Don T-ixote is still tilting at windmills, and it's going to be a big part of 2020 campaigns
Past Republican presidents have demonstrated disdain for environmental regulation, but none of them have seemed to be as purely angry with the planet as Donald Trump is on a daily basis. In just the last two weeks, Trump has attacked water conservation, energy conservation, and renewable power—all while displaying an absolute disgust with the idea that there’s any part of Earth worth saving.
Donald Trump is a man who has never met a blade of grass he didn’t feel should either be covered in concrete or trimmed to a fairway. Other Republicans might have enjoyed retreating to the semi-wilderness for some fishing, brush-clearing, or blasting friends in the face with a shotgun, but Trump has no inclination to wear his rayon slacks anywhere that has not be carefully coiffed before his arrival. It’s no wonder that Trump can talk about forests being “raked,” as if that’s a genuine, possible thing. Trump hasn’t seen a real forest in decades—unless he’s glimpsed one from 30,000 feet up.
In addition to lacking any reverence for the natural world, Trump sees that world as a failure—a waste. That there is land out there that has not been mined, pumped, flattened, plowed up, paved over, and freed of every hint of its original form is simply offensive to him. And, as The Washington Post reports, Trump is taking his contempt for all things natural and his disgust with everything that attempts to preserve the last trace of a healthy environment and turning them into cornerstones of his campaign.
While Trump’s flush, flush, flush “ten or fifteen times” moment at the White House might have seemed to be the bottom of the trough for both ignorance and discomfort when it came to his anti-environmental message, Trump proved that his golden shovel can always dig deeper. He managed it this time with a speech in Florida in which he went to war with one of his favorite opponents—windmills. In that speech, Trump performed such mental acrobatics that he made that other guy who tilted at windmills seem utterly rational.
Trump’s real war with windmills seems to be mostly connected to his long-running battle to prevent the Scottish government from permitting a series of offshore mills to be built within sight of his golf property in that country. Trump lost that fight. But ever since, he’s seemed supereager for a rematch.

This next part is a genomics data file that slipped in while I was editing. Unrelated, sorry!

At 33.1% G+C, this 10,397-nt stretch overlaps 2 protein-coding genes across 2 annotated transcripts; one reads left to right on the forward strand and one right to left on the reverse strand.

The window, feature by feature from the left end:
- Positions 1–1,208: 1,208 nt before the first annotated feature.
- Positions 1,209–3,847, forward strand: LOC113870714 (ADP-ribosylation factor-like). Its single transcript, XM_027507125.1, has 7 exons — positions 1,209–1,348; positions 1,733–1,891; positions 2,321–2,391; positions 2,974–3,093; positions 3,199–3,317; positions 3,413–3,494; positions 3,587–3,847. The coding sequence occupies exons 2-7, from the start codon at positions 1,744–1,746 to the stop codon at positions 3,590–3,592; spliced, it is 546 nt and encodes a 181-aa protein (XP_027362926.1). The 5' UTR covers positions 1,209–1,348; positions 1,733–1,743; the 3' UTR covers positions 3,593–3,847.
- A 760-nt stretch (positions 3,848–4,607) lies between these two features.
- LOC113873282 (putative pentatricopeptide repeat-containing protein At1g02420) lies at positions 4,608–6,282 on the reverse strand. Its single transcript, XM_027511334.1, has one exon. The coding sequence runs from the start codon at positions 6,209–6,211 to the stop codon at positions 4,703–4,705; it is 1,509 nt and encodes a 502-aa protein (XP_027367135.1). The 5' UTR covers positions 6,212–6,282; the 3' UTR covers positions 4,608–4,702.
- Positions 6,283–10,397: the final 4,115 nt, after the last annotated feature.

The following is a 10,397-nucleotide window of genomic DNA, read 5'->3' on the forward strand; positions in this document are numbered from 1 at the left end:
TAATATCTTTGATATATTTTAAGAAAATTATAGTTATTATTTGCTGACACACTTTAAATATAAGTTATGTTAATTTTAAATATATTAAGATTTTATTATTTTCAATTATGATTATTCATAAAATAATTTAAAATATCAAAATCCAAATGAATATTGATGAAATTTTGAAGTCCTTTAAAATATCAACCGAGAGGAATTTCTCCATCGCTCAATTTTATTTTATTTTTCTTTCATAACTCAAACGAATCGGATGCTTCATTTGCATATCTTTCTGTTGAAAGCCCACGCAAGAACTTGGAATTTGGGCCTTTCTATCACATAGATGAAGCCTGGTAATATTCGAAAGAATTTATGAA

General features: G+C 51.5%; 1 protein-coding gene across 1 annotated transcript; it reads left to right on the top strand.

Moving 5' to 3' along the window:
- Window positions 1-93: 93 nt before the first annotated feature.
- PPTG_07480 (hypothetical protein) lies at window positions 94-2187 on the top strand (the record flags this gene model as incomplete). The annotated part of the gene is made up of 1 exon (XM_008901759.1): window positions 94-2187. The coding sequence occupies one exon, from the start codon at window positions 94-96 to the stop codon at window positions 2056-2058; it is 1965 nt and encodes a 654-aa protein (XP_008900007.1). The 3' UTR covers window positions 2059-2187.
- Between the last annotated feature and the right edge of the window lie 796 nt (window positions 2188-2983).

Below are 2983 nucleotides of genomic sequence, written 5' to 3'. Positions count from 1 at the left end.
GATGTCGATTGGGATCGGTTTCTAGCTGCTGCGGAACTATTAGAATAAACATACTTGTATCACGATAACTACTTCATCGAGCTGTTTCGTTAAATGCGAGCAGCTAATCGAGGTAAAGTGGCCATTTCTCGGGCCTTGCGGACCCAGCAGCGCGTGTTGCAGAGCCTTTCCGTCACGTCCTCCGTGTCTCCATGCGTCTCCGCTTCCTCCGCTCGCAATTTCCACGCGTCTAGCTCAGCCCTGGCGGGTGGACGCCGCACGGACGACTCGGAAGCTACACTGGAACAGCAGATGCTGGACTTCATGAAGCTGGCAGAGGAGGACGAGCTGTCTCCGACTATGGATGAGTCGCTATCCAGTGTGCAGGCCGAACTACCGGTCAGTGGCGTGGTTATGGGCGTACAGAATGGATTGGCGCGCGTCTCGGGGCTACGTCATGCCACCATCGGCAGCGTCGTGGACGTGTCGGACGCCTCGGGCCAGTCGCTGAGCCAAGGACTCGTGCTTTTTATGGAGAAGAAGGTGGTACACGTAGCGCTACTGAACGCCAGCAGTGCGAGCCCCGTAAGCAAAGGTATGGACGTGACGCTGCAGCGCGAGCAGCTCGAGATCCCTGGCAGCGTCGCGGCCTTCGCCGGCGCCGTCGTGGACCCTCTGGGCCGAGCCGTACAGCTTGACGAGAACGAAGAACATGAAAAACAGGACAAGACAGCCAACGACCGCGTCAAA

In the United States, that’s meant Trump doing everything he could to promote both coal and methane in the electrical marketplace. He’s removed regulations for coal slurry ponds, despite major accidents; rolled back restrictions on emissions from coal-fired power plants; and allowed coal mines to freely dump waste into streams and rivers, even when they are critical water supplies for nearby communities. He’s forced through—or attempted to force through—pipelines over the objections of residents whose land those pipelines cross, and removed limits on fracking and methane leaks, even as individual wells have spewed more gas in three weeks than most nations do in a year.
Despite all that, the windmills are winning. Both wind and solar continue to get cheaper and easier to put into operation, and to make up an ever larger part of the nation’s overall electrical production. Trump may “dig” coal—though he certainly would never actually dig coal—but his “digging” has only helped shove a few extra millions in Bob Murray’s pocket as the whole industry gets set to shut down.
Trump’s claims about windmills—that manufacturing them creates a tremendous amount of pollution, that they create jobs in China but not in the United States, that they slaughter bald eagles by the millions, and that they “look horrible in ten years” are all simply lies. Which isn’t surprising. And also may not matter.
Because, as the Post notes, Trump’s attacks on environmental issues seem to have nothing to do with the environment, and certainly nothing to do with facts. They’re more about pounding the same note that Trump hammers when he talks about “political correctness.” It’s the same vein Trump taps when he appeals to racism. And sexism. And plain old hate.
Don Quixote’s horse was named Rocinante. It was part of the joke: the knight riding into battle on a steed whose name was simply “plow horse.”
Donald Trump’s horse is something close to ignorance and hate, unthinking anger and greed. He’s not pushing plastic straws and incandescent bulbs and coal-fired plants because he thinks they’re great. He thinks they all represent a chance to shout “Fuck you” at everyone who cares. And he believes that he has 63 million people who will join him in that scream.